"When Rain Doesn't Matter"

sketch in moleskine

Often I'm asked how long I spend sketching and why do not all things in my sketchbook turn into paintings. The answer is both simple and complicated. So here's my best effort at an explanation.

I set out to do at least 2 sketches a week in my book and each takes about 45 minutes once I settle on a location and a composition. Sometimes I do more and sometimes less. I can tell you that when I do less my work suffers and I have a feeling of disconnect. My sketches are the medicine for the ills of my art or a vitamin that supplies what I'm not getting in my regular art diet.

That brings me to why not everything becomes a painting. Sketching is immediate. It requires my mind to quiet and to be very much in the moment. Without knowing it I often am getting an education in composition, value and use of line. If I spend enough time doing it, I no longer worry if a sketch will come out good or "ruin my book". The law of averages will make the book appear to be pleasing to the eye. Also, without trying I will work out stale compositions and come up with new ways of looking at things. I notice my studio work becomes more decisive and less timid the more time I spend with my moleskine.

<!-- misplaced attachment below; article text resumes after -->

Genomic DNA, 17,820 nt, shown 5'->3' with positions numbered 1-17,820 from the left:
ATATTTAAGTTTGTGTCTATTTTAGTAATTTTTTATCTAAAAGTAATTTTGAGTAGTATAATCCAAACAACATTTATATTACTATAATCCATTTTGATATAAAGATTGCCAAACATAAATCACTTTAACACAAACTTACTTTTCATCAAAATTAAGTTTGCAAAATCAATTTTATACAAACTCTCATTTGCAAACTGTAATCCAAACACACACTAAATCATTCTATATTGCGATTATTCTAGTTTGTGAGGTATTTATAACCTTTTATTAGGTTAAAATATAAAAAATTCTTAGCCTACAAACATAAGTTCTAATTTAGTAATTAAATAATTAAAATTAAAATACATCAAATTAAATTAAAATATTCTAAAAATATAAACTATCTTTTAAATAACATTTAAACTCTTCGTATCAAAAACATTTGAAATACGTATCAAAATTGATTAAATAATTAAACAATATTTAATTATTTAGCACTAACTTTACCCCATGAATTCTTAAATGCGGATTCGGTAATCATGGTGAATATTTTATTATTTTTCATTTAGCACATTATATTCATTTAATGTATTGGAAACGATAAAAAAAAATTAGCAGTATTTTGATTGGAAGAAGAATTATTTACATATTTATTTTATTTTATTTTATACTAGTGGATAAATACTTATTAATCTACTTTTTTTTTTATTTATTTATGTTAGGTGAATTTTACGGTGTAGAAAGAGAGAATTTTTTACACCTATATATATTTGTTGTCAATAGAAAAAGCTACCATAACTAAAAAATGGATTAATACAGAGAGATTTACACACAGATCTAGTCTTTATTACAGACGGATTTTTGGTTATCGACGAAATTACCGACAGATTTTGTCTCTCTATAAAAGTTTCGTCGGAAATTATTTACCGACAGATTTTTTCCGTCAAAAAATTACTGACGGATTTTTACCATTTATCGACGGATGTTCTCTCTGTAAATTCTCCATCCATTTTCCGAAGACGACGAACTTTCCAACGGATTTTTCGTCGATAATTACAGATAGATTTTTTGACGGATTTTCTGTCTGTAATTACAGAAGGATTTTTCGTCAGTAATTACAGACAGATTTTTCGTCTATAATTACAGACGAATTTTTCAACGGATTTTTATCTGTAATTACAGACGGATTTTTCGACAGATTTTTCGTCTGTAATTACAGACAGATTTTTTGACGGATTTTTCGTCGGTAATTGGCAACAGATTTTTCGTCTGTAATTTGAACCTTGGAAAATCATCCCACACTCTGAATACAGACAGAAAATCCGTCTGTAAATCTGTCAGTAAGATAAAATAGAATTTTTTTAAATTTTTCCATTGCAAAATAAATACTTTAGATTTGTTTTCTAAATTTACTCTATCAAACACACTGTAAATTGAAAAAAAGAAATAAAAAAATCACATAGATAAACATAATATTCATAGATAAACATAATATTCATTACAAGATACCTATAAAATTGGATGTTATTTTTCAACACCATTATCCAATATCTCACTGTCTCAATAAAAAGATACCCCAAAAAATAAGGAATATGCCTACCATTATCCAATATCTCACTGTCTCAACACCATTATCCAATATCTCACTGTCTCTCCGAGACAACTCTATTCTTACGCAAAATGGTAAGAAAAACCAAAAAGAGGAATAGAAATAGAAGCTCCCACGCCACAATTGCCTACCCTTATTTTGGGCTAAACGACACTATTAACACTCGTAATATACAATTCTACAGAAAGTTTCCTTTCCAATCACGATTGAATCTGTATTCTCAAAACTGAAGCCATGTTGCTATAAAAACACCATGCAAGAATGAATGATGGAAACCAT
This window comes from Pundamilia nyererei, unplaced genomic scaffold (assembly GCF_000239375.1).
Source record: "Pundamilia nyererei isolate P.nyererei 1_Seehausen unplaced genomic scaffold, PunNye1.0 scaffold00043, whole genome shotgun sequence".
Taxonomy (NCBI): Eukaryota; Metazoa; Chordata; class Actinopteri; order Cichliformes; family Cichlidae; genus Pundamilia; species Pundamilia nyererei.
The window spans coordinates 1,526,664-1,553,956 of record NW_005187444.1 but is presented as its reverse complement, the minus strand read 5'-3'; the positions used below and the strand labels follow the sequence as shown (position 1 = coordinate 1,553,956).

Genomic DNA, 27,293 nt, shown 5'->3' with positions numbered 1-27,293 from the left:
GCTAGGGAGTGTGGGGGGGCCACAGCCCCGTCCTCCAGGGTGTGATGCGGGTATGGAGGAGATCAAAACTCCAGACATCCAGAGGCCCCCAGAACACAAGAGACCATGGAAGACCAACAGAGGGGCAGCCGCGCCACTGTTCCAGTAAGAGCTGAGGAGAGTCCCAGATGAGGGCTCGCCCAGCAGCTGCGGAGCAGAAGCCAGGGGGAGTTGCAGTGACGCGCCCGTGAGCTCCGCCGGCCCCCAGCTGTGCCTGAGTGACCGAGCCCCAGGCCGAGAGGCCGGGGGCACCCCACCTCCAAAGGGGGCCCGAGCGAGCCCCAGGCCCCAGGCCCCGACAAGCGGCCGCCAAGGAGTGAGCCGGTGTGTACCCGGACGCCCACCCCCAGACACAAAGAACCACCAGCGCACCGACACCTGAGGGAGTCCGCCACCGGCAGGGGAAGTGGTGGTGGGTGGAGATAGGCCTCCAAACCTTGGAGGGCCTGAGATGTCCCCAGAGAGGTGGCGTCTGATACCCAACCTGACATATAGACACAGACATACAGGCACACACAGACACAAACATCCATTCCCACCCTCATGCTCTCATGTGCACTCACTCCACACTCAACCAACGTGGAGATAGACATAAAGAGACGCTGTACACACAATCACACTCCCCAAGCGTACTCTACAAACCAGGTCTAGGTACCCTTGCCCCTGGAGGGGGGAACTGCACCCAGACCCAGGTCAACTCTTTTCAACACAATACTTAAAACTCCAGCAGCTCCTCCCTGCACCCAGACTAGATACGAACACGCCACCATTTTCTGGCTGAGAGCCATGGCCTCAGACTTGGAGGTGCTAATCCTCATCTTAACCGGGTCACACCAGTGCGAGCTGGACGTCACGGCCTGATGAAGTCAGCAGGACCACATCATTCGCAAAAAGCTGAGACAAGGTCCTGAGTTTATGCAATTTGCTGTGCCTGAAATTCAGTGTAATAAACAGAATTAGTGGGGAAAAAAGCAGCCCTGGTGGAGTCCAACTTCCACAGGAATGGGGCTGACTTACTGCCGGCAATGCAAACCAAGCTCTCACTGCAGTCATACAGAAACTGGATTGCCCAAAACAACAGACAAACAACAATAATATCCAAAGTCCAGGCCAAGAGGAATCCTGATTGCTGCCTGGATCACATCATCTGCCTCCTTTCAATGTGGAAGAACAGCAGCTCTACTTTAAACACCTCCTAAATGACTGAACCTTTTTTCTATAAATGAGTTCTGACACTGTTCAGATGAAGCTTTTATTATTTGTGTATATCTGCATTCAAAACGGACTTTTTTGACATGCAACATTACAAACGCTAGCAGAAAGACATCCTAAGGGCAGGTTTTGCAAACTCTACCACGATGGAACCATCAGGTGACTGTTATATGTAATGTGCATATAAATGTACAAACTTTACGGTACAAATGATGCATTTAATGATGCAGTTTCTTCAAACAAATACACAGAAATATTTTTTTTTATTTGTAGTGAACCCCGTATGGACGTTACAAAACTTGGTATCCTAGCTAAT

Yes, this was what the professors in college tried to teach us. I had many sketchbooks then but never kept them faithfully. I was always just looking for the means to an end. It often felt like an hour I couldn't afford to spare. Now I feel as I cannot afford not to spend an hour connecting with my pencil. Again a sign I have grown up a little. The funny thing is, sketching is play. Maybe I've figured out how to be a child again? I believe it is something even better.


Wednesday, April 09, 2008

Art of the Day

tennis ball by Lori Levin "Tennis Ball or Dog Toy"
oil on canvas

This is cool! Pardon the shameless self promotion (isn't that what a blog is about anyway?). My work has been chosen as the "Art of the Day" for EBSQ where I am a "Plus" member. What does that mean? I am not just a paying member but part of an elite group that were juried in to this popular online community for artists. The topic was "balls" and I guess this piece fit the bill. The painting is sold and now resides in England. Perhaps something you purchased will become the "Art of the Day"!